Would we be so tolerant of Quebeckers in Hamilton? Would we be thrilled that they are moving to our province, to our city to learn our language? Or would we just staunchly ask them “So why do you want to separate?” or “Why are you protesting, don’t you know you have the cheapest tuition in the country?” And followed by a comment I am all too tired of hearing: “Quebeckers are just a group of complainers”.

Quebec City has the same population as Hamilton, which means that it doesn’t have the capacity to have professional sports teams like Montreal or Toronto. So university football is a big deal here, the Rouge et Or are like the Ti-Cats are, or at least were, to Hamiltonians.

A few years ago I met a man who had gone to Hamilton to support Laval when they were playing in Ivor Wynne against the Marauders. The man was thrilled that I was from Hamilton! As he told me about his trip, I realised that his zeal from Hamilton came from the excitement of a road trip with his buddies and the misadventures he had in Steel Town, not necessarily from the hospitality he received.  Nevertheless, the gentleman said that he was really thrilled to meet someone from Hamilton in Quebec, even though his welcome from our city was as warm as a November afternoon, but he was still willing to be my friend.

If we have learned anything about Quebec since 1867, it is that the French language is an essential element to their culture that they work hard to protect. There is legislation protecting it, there are programmes to encourage it, there are many faculties at many universities to research it. Language debates come up in every provincial and federal election. The French language, more importantly the Quebec French language, with all of its history, its nuance, its complexity, is sacred to Quebeckers. That sign, in six words, sums up why the Quiet Revolution took place.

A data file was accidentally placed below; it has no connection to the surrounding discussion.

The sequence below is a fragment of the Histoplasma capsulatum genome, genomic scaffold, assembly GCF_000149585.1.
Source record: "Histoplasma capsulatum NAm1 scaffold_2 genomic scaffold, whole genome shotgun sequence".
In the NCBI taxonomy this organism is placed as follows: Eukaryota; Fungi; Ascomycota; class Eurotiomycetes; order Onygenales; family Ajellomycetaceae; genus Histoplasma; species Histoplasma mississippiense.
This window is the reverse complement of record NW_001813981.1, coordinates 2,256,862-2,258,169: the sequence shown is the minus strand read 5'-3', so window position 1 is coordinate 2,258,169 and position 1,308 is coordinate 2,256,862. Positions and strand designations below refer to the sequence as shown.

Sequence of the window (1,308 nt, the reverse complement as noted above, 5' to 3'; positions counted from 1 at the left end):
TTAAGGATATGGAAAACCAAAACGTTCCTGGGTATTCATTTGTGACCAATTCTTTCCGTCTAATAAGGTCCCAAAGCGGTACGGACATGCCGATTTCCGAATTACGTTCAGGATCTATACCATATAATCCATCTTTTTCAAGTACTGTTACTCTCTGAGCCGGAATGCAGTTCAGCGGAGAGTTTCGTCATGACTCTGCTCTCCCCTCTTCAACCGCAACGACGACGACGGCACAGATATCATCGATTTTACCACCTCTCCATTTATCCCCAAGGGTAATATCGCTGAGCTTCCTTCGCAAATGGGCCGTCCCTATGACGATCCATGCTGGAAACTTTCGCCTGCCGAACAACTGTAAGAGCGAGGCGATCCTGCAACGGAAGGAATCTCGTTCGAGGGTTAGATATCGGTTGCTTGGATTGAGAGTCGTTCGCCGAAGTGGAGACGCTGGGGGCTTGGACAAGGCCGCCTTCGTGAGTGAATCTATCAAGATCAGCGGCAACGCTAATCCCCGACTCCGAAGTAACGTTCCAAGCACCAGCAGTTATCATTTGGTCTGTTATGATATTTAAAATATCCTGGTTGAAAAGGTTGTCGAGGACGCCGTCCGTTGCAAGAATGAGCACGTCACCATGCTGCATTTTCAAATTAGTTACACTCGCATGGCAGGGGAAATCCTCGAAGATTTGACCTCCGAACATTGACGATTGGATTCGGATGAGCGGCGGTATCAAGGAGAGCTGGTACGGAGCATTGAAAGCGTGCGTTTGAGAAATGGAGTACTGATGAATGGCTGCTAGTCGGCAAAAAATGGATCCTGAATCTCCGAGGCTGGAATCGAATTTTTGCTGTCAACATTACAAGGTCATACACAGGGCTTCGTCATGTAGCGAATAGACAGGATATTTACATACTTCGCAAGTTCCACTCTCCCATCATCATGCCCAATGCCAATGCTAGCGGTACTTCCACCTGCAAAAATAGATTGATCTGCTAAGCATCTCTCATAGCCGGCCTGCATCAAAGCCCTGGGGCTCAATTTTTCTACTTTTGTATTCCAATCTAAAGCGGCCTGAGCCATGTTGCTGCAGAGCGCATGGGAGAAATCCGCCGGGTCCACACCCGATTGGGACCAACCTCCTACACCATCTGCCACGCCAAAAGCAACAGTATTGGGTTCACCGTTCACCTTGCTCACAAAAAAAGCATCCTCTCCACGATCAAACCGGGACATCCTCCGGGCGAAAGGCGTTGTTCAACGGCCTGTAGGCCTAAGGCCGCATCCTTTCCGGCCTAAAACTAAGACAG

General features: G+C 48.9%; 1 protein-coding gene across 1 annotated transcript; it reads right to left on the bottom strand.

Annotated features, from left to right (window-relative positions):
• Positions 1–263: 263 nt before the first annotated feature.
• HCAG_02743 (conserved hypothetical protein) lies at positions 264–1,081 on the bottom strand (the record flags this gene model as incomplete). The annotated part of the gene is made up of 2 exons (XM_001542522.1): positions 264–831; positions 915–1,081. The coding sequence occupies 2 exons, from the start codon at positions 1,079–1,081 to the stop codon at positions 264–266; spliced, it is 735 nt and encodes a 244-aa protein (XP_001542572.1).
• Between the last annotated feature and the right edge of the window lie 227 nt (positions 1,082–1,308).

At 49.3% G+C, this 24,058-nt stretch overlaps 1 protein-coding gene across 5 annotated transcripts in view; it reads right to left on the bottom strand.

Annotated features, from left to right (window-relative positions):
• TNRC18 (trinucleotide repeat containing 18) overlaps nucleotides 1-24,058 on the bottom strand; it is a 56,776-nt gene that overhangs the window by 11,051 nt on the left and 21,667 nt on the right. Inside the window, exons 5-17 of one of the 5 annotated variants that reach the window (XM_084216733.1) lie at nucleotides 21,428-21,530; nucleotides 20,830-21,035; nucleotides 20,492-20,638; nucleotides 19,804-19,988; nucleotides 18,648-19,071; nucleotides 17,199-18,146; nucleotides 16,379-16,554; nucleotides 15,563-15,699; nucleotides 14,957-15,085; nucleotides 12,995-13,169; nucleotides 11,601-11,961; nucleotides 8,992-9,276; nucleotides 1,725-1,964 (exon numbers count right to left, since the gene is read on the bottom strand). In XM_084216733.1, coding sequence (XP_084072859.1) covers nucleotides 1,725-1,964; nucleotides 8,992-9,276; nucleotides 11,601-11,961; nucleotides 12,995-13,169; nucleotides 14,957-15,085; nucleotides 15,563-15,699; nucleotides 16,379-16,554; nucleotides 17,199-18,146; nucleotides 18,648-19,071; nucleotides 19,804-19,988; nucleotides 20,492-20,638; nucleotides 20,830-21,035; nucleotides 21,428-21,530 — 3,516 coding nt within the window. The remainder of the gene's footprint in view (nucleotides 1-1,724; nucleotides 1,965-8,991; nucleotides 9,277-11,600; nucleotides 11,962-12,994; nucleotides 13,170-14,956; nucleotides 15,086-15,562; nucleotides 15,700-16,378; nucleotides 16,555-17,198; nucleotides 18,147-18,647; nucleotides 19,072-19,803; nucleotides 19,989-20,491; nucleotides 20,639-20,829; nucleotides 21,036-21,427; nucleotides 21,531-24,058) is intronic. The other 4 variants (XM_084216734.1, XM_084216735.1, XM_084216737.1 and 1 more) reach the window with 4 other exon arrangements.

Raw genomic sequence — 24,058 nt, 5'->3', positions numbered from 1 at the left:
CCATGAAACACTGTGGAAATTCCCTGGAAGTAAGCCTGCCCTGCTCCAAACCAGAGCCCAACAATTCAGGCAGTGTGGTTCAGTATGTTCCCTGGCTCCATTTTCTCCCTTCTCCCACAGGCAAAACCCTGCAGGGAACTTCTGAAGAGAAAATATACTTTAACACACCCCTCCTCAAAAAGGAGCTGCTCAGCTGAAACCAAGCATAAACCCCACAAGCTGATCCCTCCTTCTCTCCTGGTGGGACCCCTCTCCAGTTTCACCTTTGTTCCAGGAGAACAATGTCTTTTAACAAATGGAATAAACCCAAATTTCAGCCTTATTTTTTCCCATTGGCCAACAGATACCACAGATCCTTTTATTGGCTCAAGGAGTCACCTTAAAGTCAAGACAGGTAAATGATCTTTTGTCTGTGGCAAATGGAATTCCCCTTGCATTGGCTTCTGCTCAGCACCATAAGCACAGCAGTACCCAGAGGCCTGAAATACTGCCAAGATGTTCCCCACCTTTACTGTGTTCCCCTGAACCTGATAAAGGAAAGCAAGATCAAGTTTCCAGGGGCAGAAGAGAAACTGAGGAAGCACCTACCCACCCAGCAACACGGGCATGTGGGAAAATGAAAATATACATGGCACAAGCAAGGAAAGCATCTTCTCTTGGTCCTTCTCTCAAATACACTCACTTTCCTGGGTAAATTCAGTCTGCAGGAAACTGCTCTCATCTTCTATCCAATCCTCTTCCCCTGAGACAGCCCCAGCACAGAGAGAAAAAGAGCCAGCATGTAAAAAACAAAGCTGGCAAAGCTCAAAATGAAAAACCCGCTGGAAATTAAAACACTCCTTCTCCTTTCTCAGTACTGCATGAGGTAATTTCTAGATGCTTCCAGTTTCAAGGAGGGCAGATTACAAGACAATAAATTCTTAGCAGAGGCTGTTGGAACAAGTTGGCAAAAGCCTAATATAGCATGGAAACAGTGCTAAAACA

On an institutional level, Université Laval requires that everybody graduates with a certain proficiency in English and in French.

However, with permission from the professor, Anglophone students can write their tests and assignments in English.

I wonder if McMaster would be so tolerant as to allow francophone students to write in French at the permission of the professor?

I wonder if McMaster is worldly enough to have a language requirement?

I wonder if McMaster students would be so willing to try to speak their second language to their non-Anglophone colleagues?

I wonder if this world-class institution would have so much class to exercise tolerance towards difference?

Judging from the banner flying at the Rogers Centre, I really wonder.

Laval won the cup, McMaster is second place.
…………………………………………………………………………………